Updated: Dec 10, 2019
Ma'ale Gilboa is hosting a pilot by an Israeli-Austrian startup, chaired by the former Austrian chancellor Christian Kern.
Former Austrian Chancellor Christian Kern, who left office in December 2017, is currently visiting Ma'ale Gilboa, in northern Israel, a religiously observant kibbutz. Kern previously visited Israel as a guest of Prime Minister Benjamin Netanyahu, but his current visit is very different. A month ago, he was appointed chairperson of Austrian-Israel startup FSIGHT. His new job entails spending one week each month in Israel in order to supervise FSIGHT's pilot on the kibbutz. Large Israeli and European energy companies are participating in the pilot.
FSIGHT, founded in 2015, currently has 18 employees. It is developing a software platform for smart management of distributed energy grids. The company has raised €7 million since it was founded, and is currently raising €25 million more in a round led by European infrastructure investment fund SPB Beteilgungsverwaltung.
FSIGHT was founded by Amos Lasker, who was CEO of Israel Electric Corporation (IEC) (TASE: ELEC.B22) in 2007-2011, and Eveline Steinberger-Kern, Christian Kern's wife. Steinberger-Kern had a vision, shared by her husband, of developing a comprehensive end-to-end system for smart management of the future energy sector. Israel's energy sector is not particularly advanced, but Steinberger-Kern decided that she wanted Israeli technology, with its global reputation, to realize her vision, and joined forces with Lasker in founding FSIGHT. They decided to locate the pilot in a kibbutz. The owners of FSIGHT are energy investment company Amrav Investments, owned by Lasker and Ram Belinkov; Israeli energy company Triple-M Power Plants; and Austrian energy company The Blue Minds Company (TBMC), owned by Steinberger-Kern, who holds most of the shares in FSIGHT.
Storing energy and selling it to the neighbors
The pilot is testing the platform's ability to manage effectively, reliably, and accurately the consumption and sale of energy in a sector composed of industrial enterprises, residential buildings, and agricultural concerns, such as a kibbutz. Christian Kern told "Globe," "The energy market changes quickly. It will also change in Israel, but the change in Europe and the US is faster. In the future, in addition to buying electricity from the central grid, the consumer will also sell to it. This empowers small consumers and private individuals with solar panels on the roof."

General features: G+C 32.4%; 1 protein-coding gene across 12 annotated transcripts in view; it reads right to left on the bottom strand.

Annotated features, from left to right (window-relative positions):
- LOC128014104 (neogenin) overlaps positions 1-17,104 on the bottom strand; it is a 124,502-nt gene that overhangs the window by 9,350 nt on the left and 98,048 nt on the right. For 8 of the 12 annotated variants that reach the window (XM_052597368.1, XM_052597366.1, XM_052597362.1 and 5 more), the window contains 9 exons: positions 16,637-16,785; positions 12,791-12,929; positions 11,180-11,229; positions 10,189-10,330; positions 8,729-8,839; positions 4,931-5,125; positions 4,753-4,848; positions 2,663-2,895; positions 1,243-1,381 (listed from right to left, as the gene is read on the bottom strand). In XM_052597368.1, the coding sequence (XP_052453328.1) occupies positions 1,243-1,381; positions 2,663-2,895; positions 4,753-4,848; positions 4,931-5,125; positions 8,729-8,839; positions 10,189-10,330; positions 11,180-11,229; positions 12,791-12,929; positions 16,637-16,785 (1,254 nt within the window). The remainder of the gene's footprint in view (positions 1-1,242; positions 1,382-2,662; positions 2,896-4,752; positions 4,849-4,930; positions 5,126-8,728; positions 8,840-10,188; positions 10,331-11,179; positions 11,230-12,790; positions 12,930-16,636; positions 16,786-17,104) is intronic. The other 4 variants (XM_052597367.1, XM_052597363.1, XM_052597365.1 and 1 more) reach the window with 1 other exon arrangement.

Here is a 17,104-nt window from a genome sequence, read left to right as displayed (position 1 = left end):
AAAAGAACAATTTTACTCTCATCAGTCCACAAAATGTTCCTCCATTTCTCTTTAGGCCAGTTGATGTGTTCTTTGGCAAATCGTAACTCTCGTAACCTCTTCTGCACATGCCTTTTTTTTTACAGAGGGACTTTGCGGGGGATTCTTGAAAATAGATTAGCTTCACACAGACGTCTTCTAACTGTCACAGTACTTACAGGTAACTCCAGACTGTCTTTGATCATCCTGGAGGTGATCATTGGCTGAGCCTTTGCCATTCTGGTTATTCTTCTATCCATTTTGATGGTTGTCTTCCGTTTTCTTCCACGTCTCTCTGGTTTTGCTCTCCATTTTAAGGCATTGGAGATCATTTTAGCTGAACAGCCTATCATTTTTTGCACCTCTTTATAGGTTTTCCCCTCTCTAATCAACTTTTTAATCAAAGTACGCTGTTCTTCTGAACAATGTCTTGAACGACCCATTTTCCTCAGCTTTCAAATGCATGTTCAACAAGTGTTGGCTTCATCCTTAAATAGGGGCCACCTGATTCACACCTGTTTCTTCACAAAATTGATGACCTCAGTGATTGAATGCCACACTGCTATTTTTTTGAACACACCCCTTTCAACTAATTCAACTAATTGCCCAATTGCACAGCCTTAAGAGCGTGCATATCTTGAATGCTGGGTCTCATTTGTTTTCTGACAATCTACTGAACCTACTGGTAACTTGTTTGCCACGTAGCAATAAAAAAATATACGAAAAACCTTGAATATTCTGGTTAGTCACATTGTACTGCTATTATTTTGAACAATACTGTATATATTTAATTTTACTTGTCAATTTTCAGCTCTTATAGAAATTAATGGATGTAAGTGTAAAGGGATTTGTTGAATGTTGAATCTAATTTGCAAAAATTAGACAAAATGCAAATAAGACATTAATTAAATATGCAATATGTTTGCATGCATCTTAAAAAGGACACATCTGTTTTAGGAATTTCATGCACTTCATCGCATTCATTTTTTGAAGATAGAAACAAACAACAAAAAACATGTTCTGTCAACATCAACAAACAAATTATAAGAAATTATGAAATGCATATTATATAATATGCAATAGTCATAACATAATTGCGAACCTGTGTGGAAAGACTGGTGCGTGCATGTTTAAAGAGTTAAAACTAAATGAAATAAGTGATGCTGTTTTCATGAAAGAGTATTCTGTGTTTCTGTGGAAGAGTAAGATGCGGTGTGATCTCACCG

The pilot is for three years. Current participants include Austrian energy companies Verbund and Andritz; Israeli energy companies RD Energy, Dalia, and Wien Energie; Turkish energy company EnerjiSA; and Hungarian company NKM. Each of these companies pays thousands of euros a year for the right to participate in the pilot and market the platform after it is completed.
The electricity sector is currently built from the top down. Electricity is generated in large power stations and is transmitted to consumers. In recent years, however, it was realized that the future energy sector will be decentralized. Consumers will no longer be dependent on large producers; we will all be both producers and consumers. Every household, enterprise, and business will generate electricity from solar panels. If a surplus is accumulated, it will be stored in batteries for future use or sale. When there is a shortage, electricity will be purchased from the central grid or from another small producer.
Before becoming Chancellor of Austria, Christian Kern was a director at Verbund, the largest electric company in Austria, and became CEO of Austrian federal railway company OBB in 2010. He dealt extensively with the energy sector in both positions, and formed a vision for the future, which he now shares with many of the prominent concerns in the energy and electricity sector.
FSIGHT CEO Emek Sadot worked in Shai Agassi's Better Place. Until the company's notorious crash, he was a senior manager for batteries, charging systems for electric cars, and smart electricity grids. He says that adoption of a decentralized energy system is only a matter of time. "I always compare it to electric bicycles. Once the product works and the public buys it, things will never be the same. The same thing is about to happen in the electricity sector. Once there is a battery that is economically worthwhile, I'll install it in my home; I won't wait for anyone's approval," he says.
"Every household wants two things: it consumes electricity and it wants to save money. It doesn't matter whether it's a commercial concern, a factor, or a private home. FSIGHT does optimization inside the house, so that the customer can use the cheapest electricity. If the price of electricity rises, the system will accumulate electricity in your battery, and if there's a surplus, it will sell it to your neighbor."